Contractor plays key role in biodiesel plant

BY ROBERT P. MADER Of CONTRACTORs staff SENECA, ILL. Biodiesel, the fastest growing alternative fuel in the world, will soon be produced at the site of a former Naval shipyard here. Nova Biosource Fuels Inc., a leading-edge provider of the energy source, will use its proprietary patented process to produce approximately 60 million gallons of renewable fuels a year. Creation of this $68 million Seneca

BY ROBERT P. MADER

Of CONTRACTOR’s staff

SENECA, ILL. — Biodiesel, the fastest growing alternative fuel in the world, will soon be produced at the site of a former Naval shipyard here. Nova Biosource Fuels Inc., a leading-edge provider of the energy source, will use its proprietary patented process to produce approximately 60 million gallons of renewable fuels a year. Creation of this $68 million Seneca facility is a boost to the local economy, bringing construction and supply contracts to local businesses, as well as approximately 30 local jobs when operating permanently.

One of the key components of the project is the prefabricated pipe that transports the biodiesel fuel within the plant. Nova Biosource chose Edwards Engineering Inc. of Elk Grove Village, Ill., to take on this task because of its cutting edge technology and industrial experience. The project was so large that Edwards opened a separate facility specifically for this project, which is added good news for the Illinois economy. Edwards employs approximately 75 workers in its 50,000-sq.ft. prefabrication facility in Minooka, Ill., and as part of an installation team on-site at the Seneca plant.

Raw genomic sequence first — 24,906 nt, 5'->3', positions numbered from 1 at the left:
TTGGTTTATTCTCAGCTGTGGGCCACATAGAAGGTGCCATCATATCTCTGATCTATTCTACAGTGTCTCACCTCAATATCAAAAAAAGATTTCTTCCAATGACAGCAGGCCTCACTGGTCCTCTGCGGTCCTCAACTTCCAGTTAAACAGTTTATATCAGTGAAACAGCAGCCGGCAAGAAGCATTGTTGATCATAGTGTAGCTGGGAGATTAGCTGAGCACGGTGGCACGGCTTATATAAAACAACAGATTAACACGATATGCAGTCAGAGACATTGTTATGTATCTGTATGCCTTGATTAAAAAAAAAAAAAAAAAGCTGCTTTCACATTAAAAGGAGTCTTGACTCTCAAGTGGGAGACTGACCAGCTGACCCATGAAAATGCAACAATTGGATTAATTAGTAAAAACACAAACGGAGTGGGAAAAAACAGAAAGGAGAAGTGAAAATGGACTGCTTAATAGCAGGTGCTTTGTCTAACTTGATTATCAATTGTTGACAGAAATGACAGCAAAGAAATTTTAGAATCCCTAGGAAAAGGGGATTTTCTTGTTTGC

Currently, the largest market for biodiesel is vehicle fleets of federal, state and local government agencies, as well as fleets operating in urban or environmentally sensitive areas. The plant’s end-product is expected to come from locally generated, low-cost feedstocks, including rendered animal fats and oils and recycled vegetable and animal-based greases. It’s anticipated that fuel production will begin early 2008.

“It’s very exciting to have our company involved with the alternative energy market,” stated Jim Jacobsen Jr., vice president of sales and marketing for Edwards Engineering. “We went up against some of the biggest and best contractors in the Chicago area on this project, so we’re extremely proud to have been awarded this project. Working with pipefitters who have the training that Local 597 provides gives us an edge. We have the workers available to us, and they have the expertise to do the job.”

Edwards Engineering is installing both the process area and the distillation area of the facility, Jacobsen explained, where the plant will take in rendered fat and other feedstocks and turn it into diesel fuel. The firm is performing all mechanical work, including all piping systems. It also hopes to win the contract to construct the tank farm, which had not been awarded at press time.